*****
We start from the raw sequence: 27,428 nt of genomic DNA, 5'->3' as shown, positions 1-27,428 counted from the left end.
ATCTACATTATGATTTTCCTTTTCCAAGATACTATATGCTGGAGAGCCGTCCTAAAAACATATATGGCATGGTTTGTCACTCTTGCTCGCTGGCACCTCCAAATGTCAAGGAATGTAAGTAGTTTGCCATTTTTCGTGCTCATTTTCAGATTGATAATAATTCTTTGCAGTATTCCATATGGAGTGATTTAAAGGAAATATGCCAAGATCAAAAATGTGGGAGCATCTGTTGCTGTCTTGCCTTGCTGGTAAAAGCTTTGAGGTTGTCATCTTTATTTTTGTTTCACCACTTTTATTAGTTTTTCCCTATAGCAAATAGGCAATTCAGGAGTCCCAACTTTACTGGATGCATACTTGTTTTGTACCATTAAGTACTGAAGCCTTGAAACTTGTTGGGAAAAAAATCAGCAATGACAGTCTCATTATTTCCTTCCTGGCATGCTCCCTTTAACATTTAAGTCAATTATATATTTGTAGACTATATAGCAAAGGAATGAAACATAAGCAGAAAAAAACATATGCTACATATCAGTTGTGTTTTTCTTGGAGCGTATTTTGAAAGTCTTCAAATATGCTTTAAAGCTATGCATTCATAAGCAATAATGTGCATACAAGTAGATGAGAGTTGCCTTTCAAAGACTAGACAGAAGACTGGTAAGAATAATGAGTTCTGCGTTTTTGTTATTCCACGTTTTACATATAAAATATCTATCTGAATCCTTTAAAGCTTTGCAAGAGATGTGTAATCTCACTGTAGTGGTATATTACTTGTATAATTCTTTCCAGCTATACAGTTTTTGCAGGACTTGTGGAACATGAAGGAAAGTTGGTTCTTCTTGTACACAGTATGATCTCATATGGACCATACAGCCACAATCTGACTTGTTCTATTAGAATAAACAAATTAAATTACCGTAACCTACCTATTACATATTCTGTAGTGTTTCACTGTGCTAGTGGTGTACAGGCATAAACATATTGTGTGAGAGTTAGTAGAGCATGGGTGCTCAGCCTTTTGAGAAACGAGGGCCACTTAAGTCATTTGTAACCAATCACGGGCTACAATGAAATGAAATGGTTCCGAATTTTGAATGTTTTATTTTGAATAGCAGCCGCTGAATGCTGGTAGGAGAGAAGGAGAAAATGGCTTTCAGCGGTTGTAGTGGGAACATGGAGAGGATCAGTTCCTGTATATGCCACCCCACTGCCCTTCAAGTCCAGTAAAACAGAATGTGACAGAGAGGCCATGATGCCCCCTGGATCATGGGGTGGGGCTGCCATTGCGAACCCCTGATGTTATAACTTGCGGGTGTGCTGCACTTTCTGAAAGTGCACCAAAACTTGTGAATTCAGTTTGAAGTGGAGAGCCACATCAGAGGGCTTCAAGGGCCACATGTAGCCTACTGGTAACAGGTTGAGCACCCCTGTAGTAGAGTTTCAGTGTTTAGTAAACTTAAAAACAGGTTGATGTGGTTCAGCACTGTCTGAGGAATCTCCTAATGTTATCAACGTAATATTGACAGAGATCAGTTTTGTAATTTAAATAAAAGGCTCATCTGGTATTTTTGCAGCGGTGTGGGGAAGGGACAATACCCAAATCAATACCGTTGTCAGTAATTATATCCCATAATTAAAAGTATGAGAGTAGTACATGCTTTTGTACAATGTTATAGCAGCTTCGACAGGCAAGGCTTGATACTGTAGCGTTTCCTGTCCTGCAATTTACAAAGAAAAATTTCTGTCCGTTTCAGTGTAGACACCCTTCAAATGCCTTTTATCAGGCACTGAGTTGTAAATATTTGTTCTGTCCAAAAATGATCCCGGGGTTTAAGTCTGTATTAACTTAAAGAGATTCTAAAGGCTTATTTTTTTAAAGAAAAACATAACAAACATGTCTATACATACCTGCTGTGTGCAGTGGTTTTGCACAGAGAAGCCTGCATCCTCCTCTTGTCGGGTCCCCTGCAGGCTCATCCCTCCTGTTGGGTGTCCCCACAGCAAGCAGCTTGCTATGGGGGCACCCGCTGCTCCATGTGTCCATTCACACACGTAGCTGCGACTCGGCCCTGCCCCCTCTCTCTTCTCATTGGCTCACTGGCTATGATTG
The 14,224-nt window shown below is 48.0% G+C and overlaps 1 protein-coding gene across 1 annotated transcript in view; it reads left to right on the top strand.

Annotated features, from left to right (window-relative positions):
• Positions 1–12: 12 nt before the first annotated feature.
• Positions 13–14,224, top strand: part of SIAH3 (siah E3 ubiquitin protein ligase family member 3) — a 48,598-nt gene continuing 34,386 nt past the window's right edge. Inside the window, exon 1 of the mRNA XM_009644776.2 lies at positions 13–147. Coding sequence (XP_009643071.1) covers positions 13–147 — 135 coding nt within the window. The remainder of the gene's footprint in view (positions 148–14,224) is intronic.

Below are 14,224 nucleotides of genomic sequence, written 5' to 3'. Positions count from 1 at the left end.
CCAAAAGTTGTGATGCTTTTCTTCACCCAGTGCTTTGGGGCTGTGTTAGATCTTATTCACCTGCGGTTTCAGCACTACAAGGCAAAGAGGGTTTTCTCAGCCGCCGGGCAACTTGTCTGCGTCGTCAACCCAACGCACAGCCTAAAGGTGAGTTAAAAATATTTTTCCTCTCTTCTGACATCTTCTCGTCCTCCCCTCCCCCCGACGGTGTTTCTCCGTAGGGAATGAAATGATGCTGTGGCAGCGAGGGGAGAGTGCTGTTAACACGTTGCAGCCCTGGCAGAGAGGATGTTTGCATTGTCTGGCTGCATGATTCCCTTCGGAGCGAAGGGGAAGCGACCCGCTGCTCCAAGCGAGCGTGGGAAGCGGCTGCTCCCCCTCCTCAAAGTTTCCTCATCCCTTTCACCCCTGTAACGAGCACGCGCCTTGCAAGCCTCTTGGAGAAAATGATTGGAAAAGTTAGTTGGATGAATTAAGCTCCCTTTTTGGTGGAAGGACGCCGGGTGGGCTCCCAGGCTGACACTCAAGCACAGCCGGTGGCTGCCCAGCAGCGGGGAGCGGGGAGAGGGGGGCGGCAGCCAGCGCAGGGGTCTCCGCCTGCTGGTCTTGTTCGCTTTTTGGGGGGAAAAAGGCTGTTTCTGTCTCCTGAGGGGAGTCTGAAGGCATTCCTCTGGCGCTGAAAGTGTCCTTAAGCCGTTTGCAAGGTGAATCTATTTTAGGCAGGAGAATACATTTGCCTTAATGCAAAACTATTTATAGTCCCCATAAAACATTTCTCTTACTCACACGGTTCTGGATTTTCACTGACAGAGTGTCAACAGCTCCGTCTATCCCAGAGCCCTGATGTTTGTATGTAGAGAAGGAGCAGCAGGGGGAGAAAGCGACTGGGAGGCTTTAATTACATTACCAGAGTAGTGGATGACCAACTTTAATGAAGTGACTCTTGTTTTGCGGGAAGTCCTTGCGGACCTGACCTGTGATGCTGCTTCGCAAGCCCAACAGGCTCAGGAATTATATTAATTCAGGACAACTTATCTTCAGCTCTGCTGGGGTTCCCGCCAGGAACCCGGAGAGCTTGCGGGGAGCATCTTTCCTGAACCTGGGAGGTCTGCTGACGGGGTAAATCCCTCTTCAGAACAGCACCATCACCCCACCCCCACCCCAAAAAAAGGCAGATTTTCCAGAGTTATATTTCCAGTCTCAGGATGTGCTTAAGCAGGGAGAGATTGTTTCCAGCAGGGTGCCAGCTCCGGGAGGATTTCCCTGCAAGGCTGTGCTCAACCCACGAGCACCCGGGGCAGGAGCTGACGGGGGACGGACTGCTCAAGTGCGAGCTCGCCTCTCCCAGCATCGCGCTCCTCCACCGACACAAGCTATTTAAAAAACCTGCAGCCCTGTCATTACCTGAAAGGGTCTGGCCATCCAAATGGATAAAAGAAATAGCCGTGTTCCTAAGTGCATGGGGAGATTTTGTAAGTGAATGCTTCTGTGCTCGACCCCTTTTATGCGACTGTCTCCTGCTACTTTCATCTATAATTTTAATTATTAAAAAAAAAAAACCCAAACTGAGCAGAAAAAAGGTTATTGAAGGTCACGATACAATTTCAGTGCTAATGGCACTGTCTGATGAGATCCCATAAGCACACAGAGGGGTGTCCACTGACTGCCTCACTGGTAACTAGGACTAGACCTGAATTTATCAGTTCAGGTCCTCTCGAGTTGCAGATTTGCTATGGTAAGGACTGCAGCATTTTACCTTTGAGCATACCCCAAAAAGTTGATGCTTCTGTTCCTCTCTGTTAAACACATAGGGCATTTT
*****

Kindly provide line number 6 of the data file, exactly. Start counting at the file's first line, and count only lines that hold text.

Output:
• Positions 13–14,224, top strand: part of SIAH3 (siah E3 ubiquitin protein ligase family member 3) — a 48,598-nt gene continuing 34,386 nt past the window's right edge. Inside the window, exon 1 of the mRNA XM_009644776.2 lies at positions 13–147. Coding sequence (XP_009643071.1) covers positions 13–147 — 135 coding nt within the window. The remainder of the gene's footprint in view (positions 148–14,224) is intronic.